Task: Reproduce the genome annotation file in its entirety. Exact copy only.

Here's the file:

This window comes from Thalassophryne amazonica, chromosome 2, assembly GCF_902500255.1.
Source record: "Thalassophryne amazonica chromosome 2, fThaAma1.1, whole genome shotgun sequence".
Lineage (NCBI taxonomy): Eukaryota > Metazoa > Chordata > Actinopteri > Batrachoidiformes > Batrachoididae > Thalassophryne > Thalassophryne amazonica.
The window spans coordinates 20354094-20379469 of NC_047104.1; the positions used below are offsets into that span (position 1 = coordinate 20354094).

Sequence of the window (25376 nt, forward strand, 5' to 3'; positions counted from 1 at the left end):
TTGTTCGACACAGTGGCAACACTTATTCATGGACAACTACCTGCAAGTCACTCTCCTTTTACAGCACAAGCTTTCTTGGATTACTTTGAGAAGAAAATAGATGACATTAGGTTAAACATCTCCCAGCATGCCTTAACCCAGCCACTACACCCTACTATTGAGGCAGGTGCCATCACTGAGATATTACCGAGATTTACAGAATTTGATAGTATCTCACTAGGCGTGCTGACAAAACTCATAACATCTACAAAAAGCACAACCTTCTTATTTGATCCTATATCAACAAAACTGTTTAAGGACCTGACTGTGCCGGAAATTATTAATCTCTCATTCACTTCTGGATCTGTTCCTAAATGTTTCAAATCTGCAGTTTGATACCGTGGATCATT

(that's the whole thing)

This window comes from Thalassophryne amazonica, chromosome 2, assembly GCF_902500255.1.
Source record: "Thalassophryne amazonica chromosome 2, fThaAma1.1, whole genome shotgun sequence".
Lineage (NCBI taxonomy): Eukaryota > Metazoa > Chordata > Actinopteri > Batrachoidiformes > Batrachoididae > Thalassophryne > Thalassophryne amazonica.
The window spans coordinates 20354094-20379469 of NC_047104.1; the positions used below are offsets into that span (position 1 = coordinate 20354094).

Sequence of the window (25376 nt, forward strand, 5' to 3'; positions counted from 1 at the left end):
TTGTTCGACACAGTGGCAACACTTATTCATGGACAACTACCTGCAAGTCACTCTCCTTTTACAGCACAAGCTTTCTTGGATTACTTTGAGAAGAAAATAGATGACATTAGGTTAAACATCTCCCAGCATGCCTTAACCCAGCCACTACACCCTACTATTGAGGCAGGTGCCATCACTGAGATATTACCGAGATTTACAGAATTTGATAGTATCTCACTAGGCGTGCTGACAAAACTCATAACATCTACAAAAAGCACAACCTTCTTATTTGATCCTATATCAACAAAACTGTTTAAGGACCTGACTGTGCCGGAAATTATTAATCTCTCATTCACTTCTGGATCTGTTCCTAAATGTTTCAAATCTGCAGTTTGATACCGTGGATCATT